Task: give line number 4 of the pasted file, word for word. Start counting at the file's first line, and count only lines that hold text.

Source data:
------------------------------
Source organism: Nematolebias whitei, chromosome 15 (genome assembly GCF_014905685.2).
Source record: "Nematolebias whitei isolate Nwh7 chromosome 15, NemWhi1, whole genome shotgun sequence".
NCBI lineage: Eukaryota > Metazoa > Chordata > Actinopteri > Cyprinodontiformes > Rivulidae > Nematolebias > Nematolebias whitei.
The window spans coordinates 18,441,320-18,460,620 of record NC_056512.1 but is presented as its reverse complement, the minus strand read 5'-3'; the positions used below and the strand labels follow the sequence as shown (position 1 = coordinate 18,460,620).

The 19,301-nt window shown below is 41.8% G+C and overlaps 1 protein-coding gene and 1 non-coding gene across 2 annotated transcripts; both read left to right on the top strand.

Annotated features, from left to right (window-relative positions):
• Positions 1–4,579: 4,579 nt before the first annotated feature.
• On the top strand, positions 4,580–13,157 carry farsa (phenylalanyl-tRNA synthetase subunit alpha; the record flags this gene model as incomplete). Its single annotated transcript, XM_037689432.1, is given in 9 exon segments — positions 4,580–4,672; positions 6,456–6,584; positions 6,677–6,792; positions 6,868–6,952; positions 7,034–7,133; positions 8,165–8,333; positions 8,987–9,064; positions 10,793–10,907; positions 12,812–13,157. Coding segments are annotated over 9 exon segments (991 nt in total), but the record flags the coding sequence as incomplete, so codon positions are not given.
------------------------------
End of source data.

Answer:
The window spans coordinates 18,441,320-18,460,620 of record NC_056512.1 but is presented as its reverse complement, the minus strand read 5'-3'; the positions used below and the strand labels follow the sequence as shown (position 1 = coordinate 18,460,620).